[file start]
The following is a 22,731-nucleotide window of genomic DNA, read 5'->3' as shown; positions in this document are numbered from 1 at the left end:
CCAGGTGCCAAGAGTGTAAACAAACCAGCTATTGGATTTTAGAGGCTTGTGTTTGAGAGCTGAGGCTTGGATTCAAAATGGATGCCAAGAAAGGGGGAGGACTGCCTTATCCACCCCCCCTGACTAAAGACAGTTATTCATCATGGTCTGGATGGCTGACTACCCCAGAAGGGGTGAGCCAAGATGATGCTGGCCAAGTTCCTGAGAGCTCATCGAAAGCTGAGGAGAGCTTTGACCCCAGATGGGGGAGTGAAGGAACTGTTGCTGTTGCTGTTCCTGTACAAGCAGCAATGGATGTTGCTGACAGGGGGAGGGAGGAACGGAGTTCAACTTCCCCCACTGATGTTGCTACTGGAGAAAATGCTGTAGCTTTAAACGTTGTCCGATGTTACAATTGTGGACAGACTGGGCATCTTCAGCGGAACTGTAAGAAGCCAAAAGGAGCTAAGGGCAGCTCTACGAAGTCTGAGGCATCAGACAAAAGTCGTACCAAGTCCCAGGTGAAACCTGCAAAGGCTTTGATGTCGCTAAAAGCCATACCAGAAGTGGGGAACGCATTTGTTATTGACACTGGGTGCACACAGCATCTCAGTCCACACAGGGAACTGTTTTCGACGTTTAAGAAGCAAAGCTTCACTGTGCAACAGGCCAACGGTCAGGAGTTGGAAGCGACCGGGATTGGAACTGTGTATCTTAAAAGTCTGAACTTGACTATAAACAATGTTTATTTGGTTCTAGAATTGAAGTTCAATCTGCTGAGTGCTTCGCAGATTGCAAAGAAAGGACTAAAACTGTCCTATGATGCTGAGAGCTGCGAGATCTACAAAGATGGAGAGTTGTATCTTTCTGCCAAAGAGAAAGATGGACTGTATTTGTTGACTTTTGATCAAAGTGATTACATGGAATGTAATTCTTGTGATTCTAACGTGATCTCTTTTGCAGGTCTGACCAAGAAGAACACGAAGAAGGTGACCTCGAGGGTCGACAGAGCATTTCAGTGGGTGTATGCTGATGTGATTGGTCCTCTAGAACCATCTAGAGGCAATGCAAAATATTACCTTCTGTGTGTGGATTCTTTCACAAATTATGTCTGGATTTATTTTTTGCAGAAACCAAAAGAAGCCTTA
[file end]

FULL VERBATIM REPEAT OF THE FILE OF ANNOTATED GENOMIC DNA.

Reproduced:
The following is a 22,731-nucleotide window of genomic DNA, read 5'->3' as shown; positions in this document are numbered from 1 at the left end:
CCAGGTGCCAAGAGTGTAAACAAACCAGCTATTGGATTTTAGAGGCTTGTGTTTGAGAGCTGAGGCTTGGATTCAAAATGGATGCCAAGAAAGGGGGAGGACTGCCTTATCCACCCCCCCTGACTAAAGACAGTTATTCATCATGGTCTGGATGGCTGACTACCCCAGAAGGGGTGAGCCAAGATGATGCTGGCCAAGTTCCTGAGAGCTCATCGAAAGCTGAGGAGAGCTTTGACCCCAGATGGGGGAGTGAAGGAACTGTTGCTGTTGCTGTTCCTGTACAAGCAGCAATGGATGTTGCTGACAGGGGGAGGGAGGAACGGAGTTCAACTTCCCCCACTGATGTTGCTACTGGAGAAAATGCTGTAGCTTTAAACGTTGTCCGATGTTACAATTGTGGACAGACTGGGCATCTTCAGCGGAACTGTAAGAAGCCAAAAGGAGCTAAGGGCAGCTCTACGAAGTCTGAGGCATCAGACAAAAGTCGTACCAAGTCCCAGGTGAAACCTGCAAAGGCTTTGATGTCGCTAAAAGCCATACCAGAAGTGGGGAACGCATTTGTTATTGACACTGGGTGCACACAGCATCTCAGTCCACACAGGGAACTGTTTTCGACGTTTAAGAAGCAAAGCTTCACTGTGCAACAGGCCAACGGTCAGGAGTTGGAAGCGACCGGGATTGGAACTGTGTATCTTAAAAGTCTGAACTTGACTATAAACAATGTTTATTTGGTTCTAGAATTGAAGTTCAATCTGCTGAGTGCTTCGCAGATTGCAAAGAAAGGACTAAAACTGTCCTATGATGCTGAGAGCTGCGAGATCTACAAAGATGGAGAGTTGTATCTTTCTGCCAAAGAGAAAGATGGACTGTATTTGTTGACTTTTGATCAAAGTGATTACATGGAATGTAATTCTTGTGATTCTAACGTGATCTCTTTTGCAGGTCTGACCAAGAAGAACACGAAGAAGGTGACCTCGAGGGTCGACAGAGCATTTCAGTGGGTGTATGCTGATGTGATTGGTCCTCTAGAACCATCTAGAGGCAATGCAAAATATTACCTTCTGTGTGTGGATTCTTTCACAAATTATGTCTGGATTTATTTTTTGCAGAAACCAAAAGAAGCCTTA